Stevens role as “Lion” player a game by game decision
Tommy Stevens finds out every Monday or Tuesday if his “Lion” package will be a part of Penn State’s gameplan. This time last week, as the Nittany Lions prepared for Michigan State, offensive coordinator Ricky Rahne and head coach James Franklin gave him the thumbs down. Three weeks ago, they gave him the green light.
So at this point, Stevens already knows if he will be utilized as Penn State’s Swiss Army Knife against Indiana on Saturday. And if he is, he desperately wants to make a positive impact after an ineffective cameo in the Nittany Lions’ 27-26 loss to the Buckeyes.
“I need to play better, and I want to play better,” Stevens said on a conference call Tuesday. “I promise you that there’s nobody that wants me to play better than myself. But it’s just a part of the process. I have to continue to prepare. I have to continue to be ready to play. And I just have to execute.”
Stevens spoke with the tone of a guy who threw three interceptions on Saturday. He didn’t even see the field against the Spartans. But questions surrounding Rahne’s early, fruitless usage of the “Lion” package against Ohio State clearly stuck with Stevens.
The 6-foot-5 fan favorite had three rushes for negative-12 yards and a fumble in Penn State’s one-point loss a few weeks ago. Stevens rushed for a loss of one and gain of two yards on the Nittany Lions’ first drive, which ended in a punt. On its second series, Penn State rolled to Ohio State’s 17-yard line — before a swing pass to Stevens was fumbled. He recovered, but the loss of 13 yards took the Nittany Lions out of their rhythm and forced them to settle for a field goal.
That’s it. That’s the extent to which we’ve seen Stevens this year, who was an active member of Penn State’s attack the past two seasons and accounted for nine touchdowns in 2017. He has otherwise stood on the sideline, biding his time.
The redshirt junior suffered a lower body injury in preseason training camp after already missing spring camp. He was seen with a walking boot on his right foot at the team’s photo day in August and did not fully go through pregame warmups before the season opener against Appalachian State.
However, Franklin said Stevens could have played in Week 3 against Kent State if he was needed — essentially, if Trace McSorley went down. Instead, with the Nittany Lions leading big in the fourth quarter, third-stringer Sean Clifford spelled McSorley while Stevens watched. A week later, the same happened at Illinois.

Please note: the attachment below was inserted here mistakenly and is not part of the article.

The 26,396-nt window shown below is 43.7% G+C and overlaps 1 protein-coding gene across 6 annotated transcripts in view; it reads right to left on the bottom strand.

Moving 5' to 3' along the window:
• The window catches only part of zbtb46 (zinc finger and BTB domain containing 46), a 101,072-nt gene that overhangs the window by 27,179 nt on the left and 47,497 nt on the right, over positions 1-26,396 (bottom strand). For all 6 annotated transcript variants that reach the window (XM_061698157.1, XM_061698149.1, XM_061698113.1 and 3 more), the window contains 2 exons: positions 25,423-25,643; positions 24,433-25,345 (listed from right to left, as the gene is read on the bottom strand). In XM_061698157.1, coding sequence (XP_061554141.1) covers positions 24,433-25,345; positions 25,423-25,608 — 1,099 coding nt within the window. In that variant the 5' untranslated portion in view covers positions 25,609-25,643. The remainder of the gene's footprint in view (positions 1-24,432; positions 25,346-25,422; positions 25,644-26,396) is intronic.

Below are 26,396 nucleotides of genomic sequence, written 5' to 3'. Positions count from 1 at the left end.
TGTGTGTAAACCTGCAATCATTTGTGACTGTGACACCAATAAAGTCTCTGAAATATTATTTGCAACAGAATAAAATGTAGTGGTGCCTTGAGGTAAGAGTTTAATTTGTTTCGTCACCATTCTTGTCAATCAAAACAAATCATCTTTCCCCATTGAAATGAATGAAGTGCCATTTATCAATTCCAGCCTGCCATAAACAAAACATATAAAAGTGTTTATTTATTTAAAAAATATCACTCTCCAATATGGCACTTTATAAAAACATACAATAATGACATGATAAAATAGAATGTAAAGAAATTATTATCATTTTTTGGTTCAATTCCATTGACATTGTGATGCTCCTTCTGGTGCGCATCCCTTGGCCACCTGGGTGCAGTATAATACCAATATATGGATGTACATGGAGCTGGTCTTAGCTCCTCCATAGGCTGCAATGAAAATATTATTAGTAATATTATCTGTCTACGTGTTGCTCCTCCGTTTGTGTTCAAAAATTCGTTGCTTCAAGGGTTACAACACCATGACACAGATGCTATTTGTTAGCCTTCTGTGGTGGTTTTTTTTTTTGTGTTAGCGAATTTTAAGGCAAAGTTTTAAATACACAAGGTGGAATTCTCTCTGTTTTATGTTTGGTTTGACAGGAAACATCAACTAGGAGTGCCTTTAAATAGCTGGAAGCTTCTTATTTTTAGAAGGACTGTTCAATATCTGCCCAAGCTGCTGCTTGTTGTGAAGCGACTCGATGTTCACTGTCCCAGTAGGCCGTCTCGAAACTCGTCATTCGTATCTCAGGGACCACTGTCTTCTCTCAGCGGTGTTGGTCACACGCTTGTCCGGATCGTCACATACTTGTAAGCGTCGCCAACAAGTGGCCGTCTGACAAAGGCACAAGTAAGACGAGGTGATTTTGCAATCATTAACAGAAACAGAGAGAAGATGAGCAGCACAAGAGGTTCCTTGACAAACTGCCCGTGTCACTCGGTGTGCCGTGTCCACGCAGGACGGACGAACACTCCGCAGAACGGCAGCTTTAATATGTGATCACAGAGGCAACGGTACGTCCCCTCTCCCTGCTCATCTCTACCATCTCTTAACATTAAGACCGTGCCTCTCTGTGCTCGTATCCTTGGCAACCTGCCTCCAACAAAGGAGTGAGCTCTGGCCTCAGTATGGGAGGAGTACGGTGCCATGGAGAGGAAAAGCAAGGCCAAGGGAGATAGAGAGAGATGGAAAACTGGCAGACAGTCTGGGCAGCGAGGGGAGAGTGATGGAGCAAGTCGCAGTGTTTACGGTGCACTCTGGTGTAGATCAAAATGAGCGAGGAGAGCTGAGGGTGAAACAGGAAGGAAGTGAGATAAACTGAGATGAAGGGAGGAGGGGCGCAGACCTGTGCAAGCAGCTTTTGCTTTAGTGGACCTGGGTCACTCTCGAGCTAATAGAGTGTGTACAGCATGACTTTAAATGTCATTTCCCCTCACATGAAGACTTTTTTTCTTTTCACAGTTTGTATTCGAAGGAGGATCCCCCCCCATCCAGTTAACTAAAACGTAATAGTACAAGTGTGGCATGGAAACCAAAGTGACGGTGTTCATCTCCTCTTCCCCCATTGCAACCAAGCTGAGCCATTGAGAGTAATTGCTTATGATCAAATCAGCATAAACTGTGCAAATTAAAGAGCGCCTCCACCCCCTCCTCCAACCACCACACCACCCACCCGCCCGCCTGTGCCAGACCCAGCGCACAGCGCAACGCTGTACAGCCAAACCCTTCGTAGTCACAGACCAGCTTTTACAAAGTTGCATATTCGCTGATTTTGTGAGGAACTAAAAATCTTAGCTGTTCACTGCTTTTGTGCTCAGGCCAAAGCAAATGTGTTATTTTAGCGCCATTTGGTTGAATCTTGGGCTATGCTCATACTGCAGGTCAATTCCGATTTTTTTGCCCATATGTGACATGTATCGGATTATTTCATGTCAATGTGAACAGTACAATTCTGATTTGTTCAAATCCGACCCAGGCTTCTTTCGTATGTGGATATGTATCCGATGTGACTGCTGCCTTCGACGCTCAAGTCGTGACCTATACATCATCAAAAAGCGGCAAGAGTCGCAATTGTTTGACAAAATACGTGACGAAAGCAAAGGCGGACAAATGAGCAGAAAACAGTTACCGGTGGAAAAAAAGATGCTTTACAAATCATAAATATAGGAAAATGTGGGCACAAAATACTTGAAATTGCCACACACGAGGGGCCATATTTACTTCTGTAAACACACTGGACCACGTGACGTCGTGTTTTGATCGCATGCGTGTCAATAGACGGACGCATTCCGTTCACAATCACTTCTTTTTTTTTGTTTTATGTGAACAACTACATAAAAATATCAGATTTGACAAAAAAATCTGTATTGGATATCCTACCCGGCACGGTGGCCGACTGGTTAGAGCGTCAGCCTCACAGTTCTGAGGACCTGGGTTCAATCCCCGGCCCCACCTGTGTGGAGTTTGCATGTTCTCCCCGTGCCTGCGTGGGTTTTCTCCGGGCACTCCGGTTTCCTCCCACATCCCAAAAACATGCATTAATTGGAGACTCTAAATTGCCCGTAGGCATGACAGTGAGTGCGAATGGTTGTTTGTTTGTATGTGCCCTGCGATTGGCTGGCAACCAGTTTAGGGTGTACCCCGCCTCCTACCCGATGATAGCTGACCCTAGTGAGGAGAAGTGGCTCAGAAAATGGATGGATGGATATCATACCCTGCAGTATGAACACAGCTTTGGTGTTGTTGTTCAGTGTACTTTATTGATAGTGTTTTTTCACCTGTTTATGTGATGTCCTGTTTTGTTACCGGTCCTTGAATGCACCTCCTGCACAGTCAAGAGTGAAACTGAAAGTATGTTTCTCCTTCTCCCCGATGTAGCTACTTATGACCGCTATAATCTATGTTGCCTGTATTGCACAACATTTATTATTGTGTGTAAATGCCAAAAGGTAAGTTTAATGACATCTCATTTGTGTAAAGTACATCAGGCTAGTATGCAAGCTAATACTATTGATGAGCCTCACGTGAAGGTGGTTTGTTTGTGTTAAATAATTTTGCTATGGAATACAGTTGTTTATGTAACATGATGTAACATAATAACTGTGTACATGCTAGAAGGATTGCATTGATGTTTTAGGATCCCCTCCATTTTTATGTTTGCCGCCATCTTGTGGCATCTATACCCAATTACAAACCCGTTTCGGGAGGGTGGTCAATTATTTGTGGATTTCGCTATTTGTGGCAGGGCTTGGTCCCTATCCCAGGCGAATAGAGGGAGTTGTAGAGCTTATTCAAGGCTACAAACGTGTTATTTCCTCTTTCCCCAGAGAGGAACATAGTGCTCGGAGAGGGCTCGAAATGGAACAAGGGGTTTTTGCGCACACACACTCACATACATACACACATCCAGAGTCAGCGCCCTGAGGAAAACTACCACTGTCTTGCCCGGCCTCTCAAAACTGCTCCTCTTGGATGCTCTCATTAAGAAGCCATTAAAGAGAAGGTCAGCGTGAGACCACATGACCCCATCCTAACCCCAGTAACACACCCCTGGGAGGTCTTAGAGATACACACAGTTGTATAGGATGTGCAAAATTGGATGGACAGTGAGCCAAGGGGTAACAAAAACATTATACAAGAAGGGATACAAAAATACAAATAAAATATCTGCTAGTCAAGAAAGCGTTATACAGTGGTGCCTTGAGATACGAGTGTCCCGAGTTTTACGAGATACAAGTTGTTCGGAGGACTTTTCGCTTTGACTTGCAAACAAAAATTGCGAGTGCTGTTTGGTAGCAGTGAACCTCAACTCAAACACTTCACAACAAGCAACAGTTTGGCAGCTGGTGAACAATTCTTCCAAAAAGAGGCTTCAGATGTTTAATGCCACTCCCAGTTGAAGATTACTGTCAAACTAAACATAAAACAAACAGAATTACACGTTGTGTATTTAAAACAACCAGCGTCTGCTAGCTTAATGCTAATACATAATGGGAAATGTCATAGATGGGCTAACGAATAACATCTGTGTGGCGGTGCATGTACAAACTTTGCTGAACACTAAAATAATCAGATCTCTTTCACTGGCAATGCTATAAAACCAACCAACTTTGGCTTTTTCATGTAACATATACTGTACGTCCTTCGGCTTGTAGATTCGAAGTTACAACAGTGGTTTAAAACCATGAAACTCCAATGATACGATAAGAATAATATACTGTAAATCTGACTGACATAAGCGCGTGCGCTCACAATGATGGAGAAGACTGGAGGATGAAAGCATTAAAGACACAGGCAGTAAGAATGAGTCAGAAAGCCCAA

Stevens said Tuesday that he was ready to go — both as Penn State’s “Lion” and backup quarterback — for the Nittany Lions’ game in Champaign. A few hours later, though, Franklin said they wanted to play it safe.
“We talked about him earlier being available, but then we felt like it was probably still in our best interest to hold him,” the coach said. “We fully cleared him to go for Ohio State. That’s the coaches, trainers, everybody being comfortable, Tommy being comfortable.”
Franklin also said Stevens’ “Lion” package didn’t appear against Michigan State because “of a scheme thing.” Everything is formation-driven, the coach added.
So, will Stevens — an Indiana native — see the field in his homecoming this weekend? The “Lion” package might work against Tom Allen’s 4-2-5 defense with Stevens and his size advantage hitting the outside, likely matching up with a fifth defensive back. And if Penn State rebounds from back-to-back losses and dominates the Hoosiers, expect to see him spell McSorley. Stevens — the Nittany Lions’ projected 2019 starter — has thrown just 30 career passing attempts and could use the reps.
But regardless of if he finds the field Saturday, Stevens trusts the coaching staff. He doesn’t regret his decision not to transfer back in March and just wants to do what he can to help the Nittany Lions win.
“I’ve been trying to maximize opportunities,” Stevens said. “And I need to do a better job of that moving forward.”